Collision, Connection, Collage






“Collage can be fun and light-hearted,even if it leads to profound insights.”

Barbara Jacobsen

Living Into Art


            Get a stack of picture magazines, on any subject. . . art, nature, home, hobbies, sports, food, lifestyle.  Find a pair of scissors.  Go through the mags and tear or cut out pictures that you like.  Don’t stop to plan, think or analyze.  Just go with the images that speak to you or move you in some way.  Now get a piece of matboard or cardboard and some tape or glue.  I recommend removable two-sided tape.  Arrange the pictures in a way that appeals to you. When you have them the way you want, attach them to your board.

            This is collage.

            This is the surface of collage, anyway.

            Beneath the surface, collage is like a waking dream.  It can be a way to get information from yourself about events in your life.  For some, collage is a pre-work exercise, a warm-up before plunging into some other creative work like painting, drawing or writing.  For some, it’s a meditation, and like meditation, for some it is a spiritual practice.

            This fall I got to work with two different collage groups.  In October, I took  a collage class at Angela Center, a retreat center in Santa Rosa.  There were five of us, all women—no surprise there—including Alli, our facilitator.  Alli, a busy mom of two active kids, falls into the spiritual practice group. The Angela Center group met on two Tuesday evenings.  Alli followed the “soul collage” method and we kept our collages small; 5″by 7″.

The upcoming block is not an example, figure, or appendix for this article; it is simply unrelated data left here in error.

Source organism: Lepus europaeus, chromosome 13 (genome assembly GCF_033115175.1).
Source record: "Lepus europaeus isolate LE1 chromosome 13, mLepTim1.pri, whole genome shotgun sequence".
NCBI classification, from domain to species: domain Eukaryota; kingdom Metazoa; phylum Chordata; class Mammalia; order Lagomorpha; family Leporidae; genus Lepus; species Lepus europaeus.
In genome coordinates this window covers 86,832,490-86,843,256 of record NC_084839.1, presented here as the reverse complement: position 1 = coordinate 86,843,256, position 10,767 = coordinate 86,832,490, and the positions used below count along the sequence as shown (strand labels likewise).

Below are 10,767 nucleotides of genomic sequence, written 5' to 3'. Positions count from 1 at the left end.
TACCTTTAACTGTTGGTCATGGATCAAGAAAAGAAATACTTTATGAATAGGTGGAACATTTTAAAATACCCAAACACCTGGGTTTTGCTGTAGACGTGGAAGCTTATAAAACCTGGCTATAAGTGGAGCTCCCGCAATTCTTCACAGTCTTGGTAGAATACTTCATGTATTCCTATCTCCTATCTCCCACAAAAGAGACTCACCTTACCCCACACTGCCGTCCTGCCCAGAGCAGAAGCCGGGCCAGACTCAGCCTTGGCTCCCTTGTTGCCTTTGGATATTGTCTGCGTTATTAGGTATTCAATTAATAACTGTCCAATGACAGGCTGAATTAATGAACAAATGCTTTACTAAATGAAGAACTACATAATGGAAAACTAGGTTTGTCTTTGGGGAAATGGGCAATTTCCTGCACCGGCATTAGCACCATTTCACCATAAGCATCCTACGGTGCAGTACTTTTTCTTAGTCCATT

In December, L came from Hawaii for a visit.  She and I attended the Sonoma collage class facilitated by Barbara Jacobsen and Audrey von Hawley.  This group is the subject of the book Living Into Art, by Lindsey Whiting.  Barbara, widow of well-known Sonoma artist Ray Jacobsen, is an established artist in her own right.  We went into Barbara and Audrey’s cozy studio that smelled of rain, paper and spiced tea, and sat around a long wooden table.  There were about nine of us, all women—again, no surprise.  Barbara and Audrey have hundreds of magazines.  In addition to magazines the studio has art paper, mat boards, calendars, a paper cutter, mat cutters and a color copier.  The class lasts a little over four hours, with the last 30 minutes devoted to interpretation of the collages.  The only direction in the class comes from Audrey, who functions as a pretty non-directive time-keeper, saying, after about an hour and a half, “You could be cutting,” and, later, “Could be pasting.”

            In both groups, the entire group comments on each collage.  The focus is interpretive, not critical, except in the Sonoma group, where some participants, who are professional artists, request critique

            L created two good-sized collages.  The second one showed a house, warm, tropical colors, greens, yellows, tans and shades of orange.  Along the bottom a group of shadowy silhouettes cavorted, vaguely threatening. . . they could be dancing, or fighting.  Within the house, L created a face, pasting eyes below the line of the roof, a nose on the wall and lips above the door.  The group talked quite a bit about how your face is like your house, lived in, to some extent.